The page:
Dentofacial Orthopedic Treatment
If your child needs dentofacial orthopedic treatment, you may be feeling worried or concerned about what dentofacial orthopedic treatment entails. We know that as a parent, you have plenty to think about, so in the meantime, here is some information to ease your mind about dentofacial orthopedic treatment.
Dentofacial orthopedics is a specialized form of dental care for children and adolescents. The purpose of dentofacial orthopedics is to help guide the growth and development of the face. As you may know, orthopedics is a term that is commonly used to refer to a doctor who specializes in bone health. If you have ever broken a bone, you likely met with an orthopedist. Let’s break down the term “dentofacial orthopedics” so it is clearer. The term “dentofacial” refers specifically to matters of the teeth and the face. The word “orthopedics” has to do with bone health. Therefore, a professional who practices dentofacial orthopedics provides specialized services in matters of the growth and development of the bones in the face as they relate to dental issues.
Why Does Dentofacial Orthopedic Treatment Happen Primarily in Young People?
Dentofacial orthopedics is a common form of treatment for both young people and adults. However, dentofacial orthopedic treatment is usually more tolerable for younger patients. In children and adolescents, the purpose of dentofacial orthopedics is to help guide the growth of the bones. This is easier in children and adolescents because their bones have not yet finished growing.
Adult patients also benefit from dentofacial orthopedic treatment. However, it is important to note that the bones in the face of an adult have finished growing. Therefore, adults undergoing dentofacial orthopedics will often require surgery during their treatment. This is because it is much more difficult to adjust the bite and move the teeth to the right places in adults.
What Are The Phases of Dentofacial Orthopedic Treatment?
Dentofacial orthopedic treatment occurs in phases with children and adolescents. However, before any work is done, your child will first be examined by a dental professional. This professional will assess your child’s bite and teeth to determine if your child will benefit from dentofacial orthopedics.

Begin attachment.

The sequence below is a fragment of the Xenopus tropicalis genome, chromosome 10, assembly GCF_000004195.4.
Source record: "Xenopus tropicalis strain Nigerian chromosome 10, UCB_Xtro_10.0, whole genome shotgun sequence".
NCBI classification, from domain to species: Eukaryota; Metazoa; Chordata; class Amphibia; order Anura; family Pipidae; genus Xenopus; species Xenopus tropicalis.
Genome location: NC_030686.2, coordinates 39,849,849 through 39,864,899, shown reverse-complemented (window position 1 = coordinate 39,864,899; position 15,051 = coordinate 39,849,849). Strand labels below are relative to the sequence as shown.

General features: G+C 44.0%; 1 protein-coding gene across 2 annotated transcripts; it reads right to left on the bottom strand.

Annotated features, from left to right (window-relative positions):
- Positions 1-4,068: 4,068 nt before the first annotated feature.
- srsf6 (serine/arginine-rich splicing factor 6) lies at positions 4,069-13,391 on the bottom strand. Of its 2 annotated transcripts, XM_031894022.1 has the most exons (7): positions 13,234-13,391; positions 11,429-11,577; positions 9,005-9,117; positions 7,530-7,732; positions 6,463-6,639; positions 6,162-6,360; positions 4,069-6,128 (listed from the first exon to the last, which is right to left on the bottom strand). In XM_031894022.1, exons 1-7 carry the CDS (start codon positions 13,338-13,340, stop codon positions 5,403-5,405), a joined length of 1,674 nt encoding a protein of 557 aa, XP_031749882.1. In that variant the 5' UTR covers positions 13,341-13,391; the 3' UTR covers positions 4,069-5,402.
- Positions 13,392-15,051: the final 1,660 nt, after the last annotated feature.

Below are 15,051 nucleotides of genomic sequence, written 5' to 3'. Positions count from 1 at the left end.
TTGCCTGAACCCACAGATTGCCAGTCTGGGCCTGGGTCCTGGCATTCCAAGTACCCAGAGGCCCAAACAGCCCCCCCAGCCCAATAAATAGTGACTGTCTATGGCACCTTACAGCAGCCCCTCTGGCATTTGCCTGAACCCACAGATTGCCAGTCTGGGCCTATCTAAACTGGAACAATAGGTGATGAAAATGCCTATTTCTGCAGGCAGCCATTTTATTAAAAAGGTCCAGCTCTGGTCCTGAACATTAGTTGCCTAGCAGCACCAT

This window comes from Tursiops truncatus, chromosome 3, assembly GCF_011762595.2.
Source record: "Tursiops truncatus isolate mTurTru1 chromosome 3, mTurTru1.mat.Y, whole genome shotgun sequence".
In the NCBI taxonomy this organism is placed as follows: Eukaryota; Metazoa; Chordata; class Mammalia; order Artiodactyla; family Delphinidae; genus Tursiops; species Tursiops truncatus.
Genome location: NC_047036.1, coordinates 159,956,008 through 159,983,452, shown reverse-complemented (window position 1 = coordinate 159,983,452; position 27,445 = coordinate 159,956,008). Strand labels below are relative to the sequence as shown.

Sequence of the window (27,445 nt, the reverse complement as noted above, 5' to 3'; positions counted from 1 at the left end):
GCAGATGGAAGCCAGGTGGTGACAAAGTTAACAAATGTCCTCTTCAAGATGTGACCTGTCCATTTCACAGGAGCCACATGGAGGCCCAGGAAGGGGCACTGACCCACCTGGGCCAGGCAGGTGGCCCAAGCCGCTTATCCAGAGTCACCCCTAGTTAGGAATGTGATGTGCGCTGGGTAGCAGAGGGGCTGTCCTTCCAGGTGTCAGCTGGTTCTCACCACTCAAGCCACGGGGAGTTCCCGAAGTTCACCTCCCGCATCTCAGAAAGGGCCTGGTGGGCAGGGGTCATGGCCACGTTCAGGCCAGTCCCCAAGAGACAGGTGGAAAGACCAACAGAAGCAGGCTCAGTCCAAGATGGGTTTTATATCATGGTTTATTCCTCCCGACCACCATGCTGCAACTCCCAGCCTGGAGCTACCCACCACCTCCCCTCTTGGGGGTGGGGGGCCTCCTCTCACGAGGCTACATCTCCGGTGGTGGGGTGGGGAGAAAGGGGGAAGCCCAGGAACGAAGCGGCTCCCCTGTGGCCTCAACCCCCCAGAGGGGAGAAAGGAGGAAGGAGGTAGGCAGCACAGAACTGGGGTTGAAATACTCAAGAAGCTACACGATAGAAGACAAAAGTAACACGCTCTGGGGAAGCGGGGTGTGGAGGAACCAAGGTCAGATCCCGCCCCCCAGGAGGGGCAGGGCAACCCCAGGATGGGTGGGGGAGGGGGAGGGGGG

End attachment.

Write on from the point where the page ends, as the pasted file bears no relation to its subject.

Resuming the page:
Dentofacial orthopedics usually occurs in two phases. The first phase happens if your child has not lost all of their baby teeth. Phase I typically begins when a child is 7-8 years old. Treatment for Phase I focuses on guiding the proper growth of the bones in either jaw. Doing so helps shorten the length of treatment during phase II.
Phase II treatment in dentofacial orthopedics involves the traditional use of braces. Braces are used to align and straighten the teeth. There is a large variety of braces that patients may choose from during this phase of treatment.
Common Conditions Treated with Dentofacial Orthopedics
Dentofacial orthopedics is used as a corrective method for misaligned bites. The scientific term for it is “malocclusion”. Simply put, it means that the bite of the patient is misaligned in some form. The degree of this misalignment ranges from minor to severe.
Patients with an overbite – a malocclusion – stand to benefit greatly from dentofacial orthopedics. An overbite is when the upper jaw is longer than the lower jaw. An overbite often tends to result in the overcrowding of teeth. Dentofacial orthopedic appliances are used to correct overbites. Treatment generally lasts between 6-12 months, provided it commences while the patient is between 8-10 years of age. Overbites usually do not cause much of a problem. However, there are some cases where the overbite is more severe. The most common accompanying issue with a severe overbite is a speech impediment. Unfortunately, children often become victims of bullying and teasing at school because of severe malocclusions.
Another malocclusion is an underbite. This occurs when the lower jaw is longer than the upper jaw. Left untreated, it can develop into TMJ disorders. The misalignment causes increased friction. Therefore, your child’s tooth enamel wears down faster. As with overbites, treatment lasts between 6-12 months provided the patient is 8-10 years old.
A crossbite occurs when one jaw is narrower than the other. A crossbite can be either unilateral or bilateral. Furthermore, depending on which jaw is the narrower, your child could have an anterior or a posterior crossbite. Left untreated, a crossbite can lead to gum disease and tooth loss. Moreover, because a crossbite creates an uneven bite, your child’s face could develop asymmetrically. Despite the serious consequences associated with untreated crossbites, the matter can interestingly take as little as 30 days to treat.
Is Dentofacial Orthopedic Treatment Painful?
Ultimately, the severity of the oral condition is what determines the extent of pain and discomfort a patient might expect. However, most patients report that the discomfort is mild. Often, an over-the counter anti-inflammatory medication tends to suffice. Other patients report feeling more pressure in certain parts of their jaw or mouth while they are wearing the prescribed facial appliances. Conversely, certain other dentofacial orthopedic treatments are virtually painless.
If your child needs dentofacial orthopedic treatment, please call our dedicated Buffalo orthodontists today for a free screening. We have 5 convenient locations throughout Western New York and would love to help put a smile on your child’s face.